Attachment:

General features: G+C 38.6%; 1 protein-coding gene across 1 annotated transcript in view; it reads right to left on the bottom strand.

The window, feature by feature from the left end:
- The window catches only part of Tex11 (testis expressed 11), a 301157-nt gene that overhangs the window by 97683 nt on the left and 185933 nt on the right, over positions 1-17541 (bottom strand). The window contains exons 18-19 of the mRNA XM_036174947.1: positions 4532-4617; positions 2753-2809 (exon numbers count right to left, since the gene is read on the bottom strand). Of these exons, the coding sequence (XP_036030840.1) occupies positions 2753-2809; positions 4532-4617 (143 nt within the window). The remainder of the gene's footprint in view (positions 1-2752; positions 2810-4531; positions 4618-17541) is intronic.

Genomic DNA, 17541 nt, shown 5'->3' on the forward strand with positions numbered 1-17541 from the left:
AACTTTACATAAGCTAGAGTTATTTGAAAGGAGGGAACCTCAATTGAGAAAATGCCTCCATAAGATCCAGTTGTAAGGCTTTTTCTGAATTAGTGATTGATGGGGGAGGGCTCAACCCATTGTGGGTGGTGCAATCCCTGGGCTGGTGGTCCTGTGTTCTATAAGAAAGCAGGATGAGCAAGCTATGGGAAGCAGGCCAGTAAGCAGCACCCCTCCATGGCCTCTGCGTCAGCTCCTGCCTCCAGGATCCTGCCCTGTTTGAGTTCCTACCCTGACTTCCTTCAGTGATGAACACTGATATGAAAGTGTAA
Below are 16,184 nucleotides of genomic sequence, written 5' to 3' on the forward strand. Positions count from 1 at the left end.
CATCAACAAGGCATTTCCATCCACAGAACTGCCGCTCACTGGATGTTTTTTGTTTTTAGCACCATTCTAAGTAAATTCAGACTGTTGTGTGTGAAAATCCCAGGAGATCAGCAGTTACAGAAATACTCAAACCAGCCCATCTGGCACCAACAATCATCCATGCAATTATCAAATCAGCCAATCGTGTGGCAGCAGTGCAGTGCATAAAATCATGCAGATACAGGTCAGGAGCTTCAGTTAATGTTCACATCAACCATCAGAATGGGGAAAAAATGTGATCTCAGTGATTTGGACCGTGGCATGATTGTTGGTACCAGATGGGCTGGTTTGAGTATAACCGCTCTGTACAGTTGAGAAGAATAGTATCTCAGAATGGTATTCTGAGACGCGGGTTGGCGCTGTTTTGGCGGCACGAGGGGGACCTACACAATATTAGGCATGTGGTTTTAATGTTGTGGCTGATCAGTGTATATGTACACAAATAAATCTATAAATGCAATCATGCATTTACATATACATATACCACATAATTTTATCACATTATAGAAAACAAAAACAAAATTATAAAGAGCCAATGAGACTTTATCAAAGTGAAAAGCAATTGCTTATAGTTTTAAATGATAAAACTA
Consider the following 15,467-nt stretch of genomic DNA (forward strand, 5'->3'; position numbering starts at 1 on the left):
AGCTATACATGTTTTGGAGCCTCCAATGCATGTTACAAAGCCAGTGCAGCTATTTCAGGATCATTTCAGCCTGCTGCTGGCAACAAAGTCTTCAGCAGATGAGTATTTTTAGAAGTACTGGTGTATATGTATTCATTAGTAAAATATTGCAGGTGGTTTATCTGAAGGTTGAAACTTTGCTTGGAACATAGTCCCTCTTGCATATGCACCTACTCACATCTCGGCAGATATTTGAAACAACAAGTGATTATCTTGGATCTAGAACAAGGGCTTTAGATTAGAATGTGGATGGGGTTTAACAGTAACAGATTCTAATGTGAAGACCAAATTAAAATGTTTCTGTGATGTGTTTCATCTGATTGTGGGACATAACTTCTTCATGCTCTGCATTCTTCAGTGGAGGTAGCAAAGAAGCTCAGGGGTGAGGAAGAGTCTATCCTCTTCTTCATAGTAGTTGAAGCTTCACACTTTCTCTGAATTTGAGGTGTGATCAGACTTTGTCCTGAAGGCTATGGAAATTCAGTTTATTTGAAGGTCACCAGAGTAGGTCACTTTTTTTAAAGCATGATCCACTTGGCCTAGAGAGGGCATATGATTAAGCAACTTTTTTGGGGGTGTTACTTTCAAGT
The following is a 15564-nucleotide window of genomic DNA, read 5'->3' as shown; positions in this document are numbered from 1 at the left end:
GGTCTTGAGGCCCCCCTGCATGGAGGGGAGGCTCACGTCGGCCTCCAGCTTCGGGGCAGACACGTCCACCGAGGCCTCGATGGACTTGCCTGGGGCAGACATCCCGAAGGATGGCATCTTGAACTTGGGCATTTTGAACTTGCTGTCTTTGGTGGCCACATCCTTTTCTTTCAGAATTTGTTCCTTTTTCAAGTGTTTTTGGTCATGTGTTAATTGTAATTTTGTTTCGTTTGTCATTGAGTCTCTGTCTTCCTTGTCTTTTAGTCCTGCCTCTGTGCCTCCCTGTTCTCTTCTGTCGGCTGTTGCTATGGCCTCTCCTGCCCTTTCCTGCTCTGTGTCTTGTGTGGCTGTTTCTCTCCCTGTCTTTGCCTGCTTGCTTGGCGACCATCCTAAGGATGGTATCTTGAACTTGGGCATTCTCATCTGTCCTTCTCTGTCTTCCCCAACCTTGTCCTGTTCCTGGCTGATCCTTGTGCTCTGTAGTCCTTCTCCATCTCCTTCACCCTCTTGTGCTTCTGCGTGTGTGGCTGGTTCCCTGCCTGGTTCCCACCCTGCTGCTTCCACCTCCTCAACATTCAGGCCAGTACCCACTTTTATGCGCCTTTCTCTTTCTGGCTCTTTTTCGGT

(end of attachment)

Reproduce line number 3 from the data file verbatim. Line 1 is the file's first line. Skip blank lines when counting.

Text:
- The window catches only part of Tex11 (testis expressed 11), a 301157-nt gene that overhangs the window by 97683 nt on the left and 185933 nt on the right, over positions 1-17541 (bottom strand). The window contains exons 18-19 of the mRNA XM_036174947.1: positions 4532-4617; positions 2753-2809 (exon numbers count right to left, since the gene is read on the bottom strand). Of these exons, the coding sequence (XP_036030840.1) occupies positions 2753-2809; positions 4532-4617 (143 nt within the window). The remainder of the gene's footprint in view (positions 1-2752; positions 2810-4531; positions 4618-17541) is intronic.